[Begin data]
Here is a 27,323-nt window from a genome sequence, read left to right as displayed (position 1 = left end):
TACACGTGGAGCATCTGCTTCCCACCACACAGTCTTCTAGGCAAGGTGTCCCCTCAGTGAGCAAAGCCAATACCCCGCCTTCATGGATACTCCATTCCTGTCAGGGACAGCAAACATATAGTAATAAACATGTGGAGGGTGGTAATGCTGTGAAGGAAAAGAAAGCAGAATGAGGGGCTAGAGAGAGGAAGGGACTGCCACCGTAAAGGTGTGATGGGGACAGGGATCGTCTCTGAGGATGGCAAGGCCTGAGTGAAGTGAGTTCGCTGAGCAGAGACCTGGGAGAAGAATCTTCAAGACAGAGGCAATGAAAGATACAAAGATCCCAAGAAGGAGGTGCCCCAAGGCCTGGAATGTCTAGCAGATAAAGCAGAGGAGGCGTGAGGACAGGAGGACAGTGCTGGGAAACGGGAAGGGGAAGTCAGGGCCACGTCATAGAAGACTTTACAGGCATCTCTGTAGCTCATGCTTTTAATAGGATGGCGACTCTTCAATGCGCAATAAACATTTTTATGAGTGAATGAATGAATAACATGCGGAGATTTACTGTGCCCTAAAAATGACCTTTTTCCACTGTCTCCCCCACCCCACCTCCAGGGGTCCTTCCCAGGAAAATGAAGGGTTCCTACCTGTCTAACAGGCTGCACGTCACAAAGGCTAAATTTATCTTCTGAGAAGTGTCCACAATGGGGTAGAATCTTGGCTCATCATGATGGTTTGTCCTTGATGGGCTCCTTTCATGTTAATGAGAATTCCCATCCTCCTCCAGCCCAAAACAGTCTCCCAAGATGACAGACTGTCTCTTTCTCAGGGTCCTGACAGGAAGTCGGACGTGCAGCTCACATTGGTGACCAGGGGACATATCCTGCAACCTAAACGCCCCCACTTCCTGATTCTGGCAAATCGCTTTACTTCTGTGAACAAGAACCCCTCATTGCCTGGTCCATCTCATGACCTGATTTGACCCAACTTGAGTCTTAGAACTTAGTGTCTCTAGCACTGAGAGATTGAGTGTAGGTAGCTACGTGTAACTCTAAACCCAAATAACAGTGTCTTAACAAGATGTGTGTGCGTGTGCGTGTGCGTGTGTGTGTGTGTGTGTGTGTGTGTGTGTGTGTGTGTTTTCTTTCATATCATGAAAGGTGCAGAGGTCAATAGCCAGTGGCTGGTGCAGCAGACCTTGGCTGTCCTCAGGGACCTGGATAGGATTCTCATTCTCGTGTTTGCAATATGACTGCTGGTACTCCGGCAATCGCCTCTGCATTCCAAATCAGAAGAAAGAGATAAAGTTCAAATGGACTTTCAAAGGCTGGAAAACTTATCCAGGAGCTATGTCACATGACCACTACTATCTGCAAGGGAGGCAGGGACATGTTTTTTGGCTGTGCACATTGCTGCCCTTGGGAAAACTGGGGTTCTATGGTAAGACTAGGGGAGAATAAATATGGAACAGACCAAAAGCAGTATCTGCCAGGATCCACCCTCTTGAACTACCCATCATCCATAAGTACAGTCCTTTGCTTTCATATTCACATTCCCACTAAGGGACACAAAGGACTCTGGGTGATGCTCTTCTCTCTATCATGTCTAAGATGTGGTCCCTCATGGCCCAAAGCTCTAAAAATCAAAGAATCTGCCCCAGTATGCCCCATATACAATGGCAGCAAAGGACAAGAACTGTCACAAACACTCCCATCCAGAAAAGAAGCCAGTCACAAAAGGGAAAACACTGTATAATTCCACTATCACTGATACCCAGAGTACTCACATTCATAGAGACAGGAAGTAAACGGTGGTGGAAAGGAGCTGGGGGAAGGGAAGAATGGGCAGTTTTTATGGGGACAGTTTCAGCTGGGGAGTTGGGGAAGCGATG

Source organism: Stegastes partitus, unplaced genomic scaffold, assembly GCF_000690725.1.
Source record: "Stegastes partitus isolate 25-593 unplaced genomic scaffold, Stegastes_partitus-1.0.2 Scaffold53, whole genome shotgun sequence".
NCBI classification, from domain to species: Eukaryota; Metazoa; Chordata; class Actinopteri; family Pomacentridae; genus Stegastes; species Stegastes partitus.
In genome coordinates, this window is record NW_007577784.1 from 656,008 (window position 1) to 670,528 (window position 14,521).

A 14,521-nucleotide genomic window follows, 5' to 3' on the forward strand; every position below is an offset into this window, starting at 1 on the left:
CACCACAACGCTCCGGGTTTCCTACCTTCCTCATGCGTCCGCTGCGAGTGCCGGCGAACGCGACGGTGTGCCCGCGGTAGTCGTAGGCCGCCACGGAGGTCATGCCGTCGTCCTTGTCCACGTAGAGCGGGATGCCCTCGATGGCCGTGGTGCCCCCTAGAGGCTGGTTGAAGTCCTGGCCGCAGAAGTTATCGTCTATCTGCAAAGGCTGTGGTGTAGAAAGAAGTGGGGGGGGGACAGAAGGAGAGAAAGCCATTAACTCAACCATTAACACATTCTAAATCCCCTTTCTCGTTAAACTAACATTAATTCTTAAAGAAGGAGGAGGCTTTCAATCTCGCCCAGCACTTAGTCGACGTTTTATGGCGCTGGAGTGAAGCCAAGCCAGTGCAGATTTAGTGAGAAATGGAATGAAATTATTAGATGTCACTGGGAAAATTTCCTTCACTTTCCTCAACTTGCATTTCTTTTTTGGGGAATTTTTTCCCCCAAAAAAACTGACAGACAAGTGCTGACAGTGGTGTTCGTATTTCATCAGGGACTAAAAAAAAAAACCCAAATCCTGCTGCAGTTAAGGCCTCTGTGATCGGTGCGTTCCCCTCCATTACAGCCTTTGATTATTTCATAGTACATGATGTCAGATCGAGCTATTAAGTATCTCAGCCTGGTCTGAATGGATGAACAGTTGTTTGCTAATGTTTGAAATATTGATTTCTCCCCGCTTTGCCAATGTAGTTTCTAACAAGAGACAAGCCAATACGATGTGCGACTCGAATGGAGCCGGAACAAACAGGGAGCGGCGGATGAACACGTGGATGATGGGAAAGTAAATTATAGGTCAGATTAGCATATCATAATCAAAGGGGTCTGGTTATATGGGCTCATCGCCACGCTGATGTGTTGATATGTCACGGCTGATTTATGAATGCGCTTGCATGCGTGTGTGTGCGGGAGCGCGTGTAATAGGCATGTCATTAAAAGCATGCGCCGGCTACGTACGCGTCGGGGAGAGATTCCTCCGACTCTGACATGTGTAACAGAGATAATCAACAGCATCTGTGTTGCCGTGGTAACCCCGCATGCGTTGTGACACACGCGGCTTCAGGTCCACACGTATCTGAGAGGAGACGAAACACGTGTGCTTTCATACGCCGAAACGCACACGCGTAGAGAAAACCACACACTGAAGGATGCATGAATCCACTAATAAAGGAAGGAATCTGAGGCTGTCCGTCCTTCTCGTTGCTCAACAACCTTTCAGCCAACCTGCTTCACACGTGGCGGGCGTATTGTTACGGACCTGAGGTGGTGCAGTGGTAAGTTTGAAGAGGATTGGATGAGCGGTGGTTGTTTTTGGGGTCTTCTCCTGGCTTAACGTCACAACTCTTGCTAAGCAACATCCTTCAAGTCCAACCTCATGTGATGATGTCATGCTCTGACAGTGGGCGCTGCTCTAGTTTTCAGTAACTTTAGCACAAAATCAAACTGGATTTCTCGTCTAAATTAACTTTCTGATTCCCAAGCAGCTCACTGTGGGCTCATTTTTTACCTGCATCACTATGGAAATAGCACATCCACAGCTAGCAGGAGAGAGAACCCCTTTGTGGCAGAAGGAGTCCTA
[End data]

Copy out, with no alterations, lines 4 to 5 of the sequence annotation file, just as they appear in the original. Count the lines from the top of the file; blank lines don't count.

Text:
Source record: "Stegastes partitus isolate 25-593 unplaced genomic scaffold, Stegastes_partitus-1.0.2 Scaffold53, whole genome shotgun sequence".
NCBI classification, from domain to species: Eukaryota; Metazoa; Chordata; class Actinopteri; family Pomacentridae; genus Stegastes; species Stegastes partitus.